“Officers, may I please have your names and can I see your badges?” These were the last words a Retreat mother and father heard from their son, before discovering that he was dead.
Nadeem Khan, 37, died on Thursday November 3 while being taken into custody by Rondebosch police outside the Riverside Mall, but Nadeem’s parents remain puzzled, questioning the circumstances surrounding their son’s mysterious death.
Nadeem’s father, Haroon Khan, explained that around 4pm on Thursday, Nadeem called for help, saying he had lost his car keys and was stranded outside the Riverside Mall.
“Nadeem had to pick up a friend at the Riverside Mall, but he lost his keys and said he thought he might have been pick-pocketed, because the zip of his bag was open,” Mr Khan said.
Nadeem had then asked his parents to deposit some money into his account so that he could get home, but his mother was unable to do so, having already left the bank.
It is believed Nadeem, who is a qualified dental technician, had then tried to sell one of his iPhones, which belonged to his estranged wife. “He also contacted his estranged wife to ask for the password so that he could sell the phone,” Mr Khan explained. “He had two iPhones, which both belonged to him.”
The family believe that somebody who noticed Nadeem trying to sell the phone, must have reported him to the Rondebosch police, who responded to the call.
Mr Khan confirmed that he returned his son’s call, already having made arrangements to have the car collected by a towing service. But when Nadeem returned the phone call, his heartbroken parents had no idea that it would be the last time they heard his voice.
“We heard him on the phone telling the police that the cellphone was his and we then asked him to ask the officers for their names and details. We heard him asking the officers for the details and soon after that, the phone went dead,” Mr Khan said.
Nadeem’s parents were on their way to the Riverside Mall to collect their son at the time, but before arriving, his mother called the cellphone once again, this time, a police officer answered: “He (police officer) asked me, ‘who is this?’ I responded and told him that we are his parents, where is our son. He asked us twice whether our son was asthmatic, I answered saying no and then he said we needed to come to the Rondebosch police station immediately.”
His parents first went around to Nadeem’s car to check whether the towing service had arrived and once the car was on its way, they went to the police station, where they waited for more than an hour in the waiting room.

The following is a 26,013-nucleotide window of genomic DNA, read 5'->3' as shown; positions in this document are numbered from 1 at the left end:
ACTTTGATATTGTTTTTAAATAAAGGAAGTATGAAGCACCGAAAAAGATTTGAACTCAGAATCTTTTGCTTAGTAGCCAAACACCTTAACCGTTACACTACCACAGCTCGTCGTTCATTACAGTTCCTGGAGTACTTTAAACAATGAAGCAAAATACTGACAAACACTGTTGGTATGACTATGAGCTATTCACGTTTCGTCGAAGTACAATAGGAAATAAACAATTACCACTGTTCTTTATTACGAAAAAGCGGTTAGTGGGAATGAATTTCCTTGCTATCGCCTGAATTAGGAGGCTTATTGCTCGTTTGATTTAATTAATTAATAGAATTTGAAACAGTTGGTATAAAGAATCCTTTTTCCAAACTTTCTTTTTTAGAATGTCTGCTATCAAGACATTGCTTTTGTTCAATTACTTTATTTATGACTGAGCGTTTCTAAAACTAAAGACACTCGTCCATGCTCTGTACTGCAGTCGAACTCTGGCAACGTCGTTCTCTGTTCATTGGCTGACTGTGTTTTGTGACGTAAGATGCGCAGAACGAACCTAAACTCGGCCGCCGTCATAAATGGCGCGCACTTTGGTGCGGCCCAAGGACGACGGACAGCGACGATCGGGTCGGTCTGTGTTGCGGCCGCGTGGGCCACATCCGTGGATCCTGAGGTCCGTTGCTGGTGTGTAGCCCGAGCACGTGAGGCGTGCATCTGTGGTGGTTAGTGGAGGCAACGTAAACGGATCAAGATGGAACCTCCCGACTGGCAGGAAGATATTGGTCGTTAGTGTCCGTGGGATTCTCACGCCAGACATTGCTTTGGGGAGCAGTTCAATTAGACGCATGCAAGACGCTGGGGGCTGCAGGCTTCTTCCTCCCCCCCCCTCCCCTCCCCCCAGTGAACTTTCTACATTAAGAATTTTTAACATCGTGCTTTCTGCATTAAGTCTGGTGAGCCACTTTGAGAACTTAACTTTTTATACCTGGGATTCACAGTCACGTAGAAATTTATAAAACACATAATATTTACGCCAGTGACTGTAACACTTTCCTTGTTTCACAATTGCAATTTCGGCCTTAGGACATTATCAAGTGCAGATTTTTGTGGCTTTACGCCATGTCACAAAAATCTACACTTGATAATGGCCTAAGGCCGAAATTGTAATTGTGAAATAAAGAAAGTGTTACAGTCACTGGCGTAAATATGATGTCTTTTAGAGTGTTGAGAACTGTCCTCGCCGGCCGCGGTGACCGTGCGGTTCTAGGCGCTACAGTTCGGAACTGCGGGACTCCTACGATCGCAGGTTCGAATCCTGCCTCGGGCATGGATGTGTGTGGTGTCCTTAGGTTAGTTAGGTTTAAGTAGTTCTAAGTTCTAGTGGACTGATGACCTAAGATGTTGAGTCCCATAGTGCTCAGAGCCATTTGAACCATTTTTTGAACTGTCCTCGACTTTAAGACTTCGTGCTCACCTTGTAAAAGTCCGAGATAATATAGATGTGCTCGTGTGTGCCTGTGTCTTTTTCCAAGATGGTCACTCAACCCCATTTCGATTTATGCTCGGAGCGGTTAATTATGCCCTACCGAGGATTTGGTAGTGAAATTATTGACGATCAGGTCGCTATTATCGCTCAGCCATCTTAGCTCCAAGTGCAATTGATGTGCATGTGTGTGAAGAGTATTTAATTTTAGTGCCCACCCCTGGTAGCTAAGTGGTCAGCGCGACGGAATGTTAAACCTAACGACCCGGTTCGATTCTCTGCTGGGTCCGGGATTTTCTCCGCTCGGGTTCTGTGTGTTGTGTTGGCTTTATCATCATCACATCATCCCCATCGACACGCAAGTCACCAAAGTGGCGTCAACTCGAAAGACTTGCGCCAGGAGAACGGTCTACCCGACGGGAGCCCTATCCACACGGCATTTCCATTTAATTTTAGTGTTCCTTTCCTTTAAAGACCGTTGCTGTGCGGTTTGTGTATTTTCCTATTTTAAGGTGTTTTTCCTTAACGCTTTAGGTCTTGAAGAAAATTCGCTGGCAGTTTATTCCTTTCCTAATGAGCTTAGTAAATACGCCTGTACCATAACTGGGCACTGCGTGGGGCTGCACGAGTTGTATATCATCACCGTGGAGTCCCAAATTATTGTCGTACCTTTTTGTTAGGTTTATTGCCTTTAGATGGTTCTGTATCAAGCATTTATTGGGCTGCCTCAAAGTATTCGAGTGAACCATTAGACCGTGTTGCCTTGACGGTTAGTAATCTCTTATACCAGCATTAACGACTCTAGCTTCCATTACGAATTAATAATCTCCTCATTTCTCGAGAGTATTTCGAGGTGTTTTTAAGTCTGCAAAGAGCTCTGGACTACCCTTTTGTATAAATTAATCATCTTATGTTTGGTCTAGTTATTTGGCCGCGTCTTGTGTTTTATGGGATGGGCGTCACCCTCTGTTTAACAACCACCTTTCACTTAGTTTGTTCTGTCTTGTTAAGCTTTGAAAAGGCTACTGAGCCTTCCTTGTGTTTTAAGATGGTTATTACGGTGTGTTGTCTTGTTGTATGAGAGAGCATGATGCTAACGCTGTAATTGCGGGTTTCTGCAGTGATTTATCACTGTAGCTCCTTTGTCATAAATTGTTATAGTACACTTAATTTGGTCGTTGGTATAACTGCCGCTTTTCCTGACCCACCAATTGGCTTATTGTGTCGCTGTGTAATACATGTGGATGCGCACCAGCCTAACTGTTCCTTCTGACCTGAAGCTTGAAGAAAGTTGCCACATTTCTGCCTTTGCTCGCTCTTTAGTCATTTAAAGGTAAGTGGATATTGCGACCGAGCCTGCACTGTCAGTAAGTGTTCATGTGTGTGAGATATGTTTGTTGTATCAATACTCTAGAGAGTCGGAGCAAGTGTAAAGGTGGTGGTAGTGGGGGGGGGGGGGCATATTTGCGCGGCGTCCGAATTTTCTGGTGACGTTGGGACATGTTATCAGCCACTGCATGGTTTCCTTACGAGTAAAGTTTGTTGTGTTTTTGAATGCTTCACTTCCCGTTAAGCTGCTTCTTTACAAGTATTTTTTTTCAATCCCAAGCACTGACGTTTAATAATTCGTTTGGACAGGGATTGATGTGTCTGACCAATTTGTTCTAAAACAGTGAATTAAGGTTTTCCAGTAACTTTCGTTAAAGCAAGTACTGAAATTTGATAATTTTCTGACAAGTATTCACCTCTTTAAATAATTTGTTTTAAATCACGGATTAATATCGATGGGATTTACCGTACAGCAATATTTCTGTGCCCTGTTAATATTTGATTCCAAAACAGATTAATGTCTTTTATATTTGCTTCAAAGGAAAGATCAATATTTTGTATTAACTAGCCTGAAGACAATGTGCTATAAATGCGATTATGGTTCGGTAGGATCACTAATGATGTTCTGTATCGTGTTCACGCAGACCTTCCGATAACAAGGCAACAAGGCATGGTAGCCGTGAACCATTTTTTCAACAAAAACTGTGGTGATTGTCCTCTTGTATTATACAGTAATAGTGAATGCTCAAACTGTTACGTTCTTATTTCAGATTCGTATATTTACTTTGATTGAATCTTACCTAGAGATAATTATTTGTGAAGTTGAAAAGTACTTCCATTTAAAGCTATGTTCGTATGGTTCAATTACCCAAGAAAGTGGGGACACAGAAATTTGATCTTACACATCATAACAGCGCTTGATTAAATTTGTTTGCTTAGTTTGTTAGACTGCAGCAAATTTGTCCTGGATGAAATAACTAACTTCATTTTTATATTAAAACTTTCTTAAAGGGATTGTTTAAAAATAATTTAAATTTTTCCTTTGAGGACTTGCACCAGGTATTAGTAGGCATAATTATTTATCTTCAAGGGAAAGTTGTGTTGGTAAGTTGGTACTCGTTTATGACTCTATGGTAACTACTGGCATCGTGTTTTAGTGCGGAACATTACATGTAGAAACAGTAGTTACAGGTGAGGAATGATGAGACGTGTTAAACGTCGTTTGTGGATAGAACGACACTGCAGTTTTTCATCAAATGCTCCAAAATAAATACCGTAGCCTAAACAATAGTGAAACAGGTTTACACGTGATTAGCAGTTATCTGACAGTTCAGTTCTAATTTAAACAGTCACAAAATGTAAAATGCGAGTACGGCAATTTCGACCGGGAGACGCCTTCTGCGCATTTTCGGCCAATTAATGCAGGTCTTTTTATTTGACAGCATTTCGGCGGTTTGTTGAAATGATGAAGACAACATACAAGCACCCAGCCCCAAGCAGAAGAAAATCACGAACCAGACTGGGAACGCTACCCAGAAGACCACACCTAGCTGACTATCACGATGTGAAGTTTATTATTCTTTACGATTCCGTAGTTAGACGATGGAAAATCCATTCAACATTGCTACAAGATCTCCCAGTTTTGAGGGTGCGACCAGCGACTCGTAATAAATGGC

“We arrived, approached the front desk and they said we should have a seat. By this time, we had no clue whether our son was alive or even in jail,” Mr Khan said.
Two officers then collected the Khans from the waiting room, took them to another room and a trauma counsellor then gave them the chilling news that Nadeem, who was on medication to treat his bipolar disorder, was dead.
“We were in complete shock, because it’s not what we were expecting to hear. I mean, we had just spoken to our son over an hour ago and then to be told that he is dead? We were devastated by the news,” Mr Khan said.
Now the family are demanding answers from police.
“There are a lot of discrepancies and a lot of questions being asked. Even the autopsy report could not give us answers, as his (cause of) death was labelled as ‘unknown’. But I want to know what happened to my son. What happened to him from the time the phone died to the time that he died? We want answers,” Mr Khan said.
“He was professional person that was in a spot of bother. We can only imagine the stress and trauma he was going through at the time. Arrested and tackled by police officers, then thrown into the back of the van. We want to know what happened to our son.”
Rondebosch police was contacted for comment but they said the matter was being handled by the provincial police, who then said the Independent Police Investigative Directorate (IPID) was investing the circumstances surrounding Nadeem’s death.
National Ipid spokesperson, Moses Dlamini, confirmed that the investigation into the death of Nadeem was already under way, after it was discovered that he had died in the back of the police vehicle.
Mr Dlamini said police received information that Nadeem had been selling cellphones outside the Pick * Pay in Rondebosch Main Road, across the road from Rondebosch police station.
“SAPS members attended to the complaint and found the deceased at the scene with cellphones. SAPS members arrived on the scene and managed to handcuff the deceased,” Mr Dlamini said.
He added that the Nadeem had been placed in the back of the police vehicle with his hands cuffed behind his back and on arrival at the station, around 6.10pm, the officers opened the back door of the vehicle and removed Nadeem.
“They observed that he was hyperventilating and struggling to breathe. Paramedics were called and they declared (him) dead,” Mr Dlamini said.
A post mortem was conducted on Friday November 4, as Nadeem was to be buried according to Muslim rites on the same day, but the exact cause of death is still unknown.
Mr Dlamini confirmed that an inquest docket had been registered but that no arrests have been made.